By Theodore Sliwinski, Attorney
There are many reasons people fall behind on alimony payments. It's possible the spouse that pays alimony ("paying spouse") lost a job, or suffered medical problems that interfere with the ability to work. It's also possible that the paying spouse just got tired of making alimony payments. This article provides an overview of what to do when your spouse fails to make court-ordered alimony payments.
If you're not receiving court-ordered alimony payments, you should try to find out why. Did your spouse involuntarily lose a job or experience a reduction in income because of illness or injury? If you believe your spouse is truly incapable of making alimony payments, you may consider working out an agreement between the two of you which reduces or suspends alimony until your spouse gets back to work. Make sure, however, your spouse knows you're prepared to go to court if the payments don't start again. You should also consider hiring an attorney to draft the agreement and ensure your rights are fully protected.
If, on the other hand, your spouse is simply trying to avoid the obligation to pay alimony or refuses to pay despite your agreement, you'll have to head back to court for help. You'll need to file a motion (legal paperwork) with the court, and ask a judge to order your spouse to make the overdue payments and keep up with future payments. This is sometimes called a motion for enforcement or contempt.
If you do end up in court, you should definitely consult with an experienced family law attorney, who can draft persuasive legal motions and represent your interests in court.
When paying spouses fail to pay court-ordered alimony, they are violating (disobeying) court orders, and judges don't like it when folks don't follow their orders. Courts have a lot of discretion in terms of what sorts of punishments or fines they can impose on delinquent spouses. A judge may order that the delinquent spouse's personal financial estate, including the rents and profits from any real estate, be confiscated and applied toward alimony as the court feels is reasonable and just.
As stated above, courts have pretty wide discretion in deciding what punishment your spouse will receive for the failure to pay, or how to enforce the alimony award. Although these may vary from state to state, most states allow the following remedies.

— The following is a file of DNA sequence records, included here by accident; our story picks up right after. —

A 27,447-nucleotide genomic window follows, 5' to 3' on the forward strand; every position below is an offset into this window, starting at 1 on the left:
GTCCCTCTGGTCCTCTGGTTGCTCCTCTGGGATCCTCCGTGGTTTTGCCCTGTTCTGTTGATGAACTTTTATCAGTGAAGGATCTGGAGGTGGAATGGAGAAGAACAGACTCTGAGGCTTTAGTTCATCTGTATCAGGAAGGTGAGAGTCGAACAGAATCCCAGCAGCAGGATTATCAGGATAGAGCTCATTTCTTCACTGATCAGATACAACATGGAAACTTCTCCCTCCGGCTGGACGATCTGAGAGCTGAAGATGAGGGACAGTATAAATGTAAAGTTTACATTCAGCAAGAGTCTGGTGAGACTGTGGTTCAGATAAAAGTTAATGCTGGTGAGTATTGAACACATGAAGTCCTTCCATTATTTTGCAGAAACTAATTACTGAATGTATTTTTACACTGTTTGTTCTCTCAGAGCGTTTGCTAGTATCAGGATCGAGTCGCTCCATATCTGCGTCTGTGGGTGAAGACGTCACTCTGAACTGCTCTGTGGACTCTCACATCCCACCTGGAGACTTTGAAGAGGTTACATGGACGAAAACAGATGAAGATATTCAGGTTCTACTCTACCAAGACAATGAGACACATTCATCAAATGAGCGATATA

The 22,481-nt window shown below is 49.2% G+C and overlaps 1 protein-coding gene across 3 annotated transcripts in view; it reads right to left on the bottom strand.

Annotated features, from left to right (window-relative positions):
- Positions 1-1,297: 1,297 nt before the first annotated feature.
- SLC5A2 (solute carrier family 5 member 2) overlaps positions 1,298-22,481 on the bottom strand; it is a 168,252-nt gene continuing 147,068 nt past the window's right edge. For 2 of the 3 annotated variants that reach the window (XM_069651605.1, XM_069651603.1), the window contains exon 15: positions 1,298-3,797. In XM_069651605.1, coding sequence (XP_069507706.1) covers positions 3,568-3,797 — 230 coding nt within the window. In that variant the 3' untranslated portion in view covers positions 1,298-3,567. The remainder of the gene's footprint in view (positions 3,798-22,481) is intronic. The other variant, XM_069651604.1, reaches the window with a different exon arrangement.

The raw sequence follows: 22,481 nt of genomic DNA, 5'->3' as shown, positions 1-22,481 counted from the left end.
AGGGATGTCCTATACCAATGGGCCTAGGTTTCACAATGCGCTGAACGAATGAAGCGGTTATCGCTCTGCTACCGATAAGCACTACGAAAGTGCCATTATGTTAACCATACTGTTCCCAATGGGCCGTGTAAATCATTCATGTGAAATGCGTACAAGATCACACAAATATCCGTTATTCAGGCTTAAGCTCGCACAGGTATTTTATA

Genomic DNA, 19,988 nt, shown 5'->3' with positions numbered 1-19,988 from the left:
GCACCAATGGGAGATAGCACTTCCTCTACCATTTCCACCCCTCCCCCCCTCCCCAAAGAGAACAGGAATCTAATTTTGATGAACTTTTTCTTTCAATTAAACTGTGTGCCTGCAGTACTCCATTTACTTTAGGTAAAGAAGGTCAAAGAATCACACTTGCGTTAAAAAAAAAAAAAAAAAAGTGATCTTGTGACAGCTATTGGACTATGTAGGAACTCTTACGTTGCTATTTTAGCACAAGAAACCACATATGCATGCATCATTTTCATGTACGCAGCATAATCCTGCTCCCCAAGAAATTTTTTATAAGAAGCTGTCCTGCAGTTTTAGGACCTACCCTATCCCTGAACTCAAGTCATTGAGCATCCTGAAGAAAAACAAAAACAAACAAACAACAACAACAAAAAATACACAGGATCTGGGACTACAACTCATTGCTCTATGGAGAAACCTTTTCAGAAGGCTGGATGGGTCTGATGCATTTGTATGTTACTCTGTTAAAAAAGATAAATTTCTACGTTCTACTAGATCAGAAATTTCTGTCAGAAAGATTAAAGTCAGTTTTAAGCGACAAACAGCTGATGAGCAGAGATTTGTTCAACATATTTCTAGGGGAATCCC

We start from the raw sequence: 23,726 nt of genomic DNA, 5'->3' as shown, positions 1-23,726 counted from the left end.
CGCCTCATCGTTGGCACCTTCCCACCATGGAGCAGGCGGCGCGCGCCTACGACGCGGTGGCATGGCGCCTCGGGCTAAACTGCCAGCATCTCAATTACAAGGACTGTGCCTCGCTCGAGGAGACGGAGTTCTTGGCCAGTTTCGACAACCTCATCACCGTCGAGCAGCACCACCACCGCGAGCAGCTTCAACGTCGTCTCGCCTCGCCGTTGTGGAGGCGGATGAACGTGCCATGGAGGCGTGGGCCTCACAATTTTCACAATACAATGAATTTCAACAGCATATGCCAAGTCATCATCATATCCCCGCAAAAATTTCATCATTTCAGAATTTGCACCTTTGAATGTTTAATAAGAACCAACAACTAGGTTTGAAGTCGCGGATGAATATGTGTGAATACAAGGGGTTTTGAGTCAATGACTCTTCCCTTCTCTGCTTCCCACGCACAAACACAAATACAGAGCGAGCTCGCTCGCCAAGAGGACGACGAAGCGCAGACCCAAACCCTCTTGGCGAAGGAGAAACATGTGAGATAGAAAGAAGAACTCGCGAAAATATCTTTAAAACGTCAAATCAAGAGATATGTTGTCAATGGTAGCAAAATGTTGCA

Anyone who intentionally violates a court order may be found in contempt of court. So a spouse who intentionally fails to pay court-ordered alimony could face contempt charges.
If a judge finds your ex in contempt, the first punishment will most likely be an order to pay the overdue support and possibly an additional fine. After that, if your spouse continues to disobey the order, the judge might find you in criminal contempt, which could potentially result in jail time.
Many alimony orders start out with an income withholding order, which requires the payor spouse's employer to withhold the alimony amount from the payor spouse's paycheck and send it directly to the supported spouse. This type of arrangement takes the payor spouse right out of the equation, and guarantees that you'll receive alimony, as long as your spouse remains employed.
If your original alimony order did not include an income withholding provision, and now you're having problems getting paid directly by your spouse, you should consider asking the court for an income withholding order to ensure that future payments are made.
Unfortunately, income withholding orders won't work with self-employed (or unemployed) payor spouses. If your spouse is self-employed, you can ask the court to order your ex to set up a trust account that you can access if you don't receive your payments on time. If your spouse is willfully unemployed, you can ask a judge to order your spouse to look for work and/or impute (attribute) some income to your spouse based on his or her earning capacity (what a person could earn based on education, job skills, work history, and job opportunities).
A judge can award you a portion of your spouse's bank accounts, CDs, and other assets through the courts.
If your spouse owes you a substantial amount, you can ask the court to issue a money judgment against your spouse for the total amount owed, along with interest. You may also be entitled to reimbursement for the attorneys' fees you incurred in connection with the efforts to get your overdue alimony paid.
If you are owed a large amount of alimony, and your spouse is unwilling to pay, you should contact a family law attorney that can help you file a legal action to enforce alimony--it's not easy to do yourself, and once you do get a judgment from the court, a lawyer can make sure you actually get your money.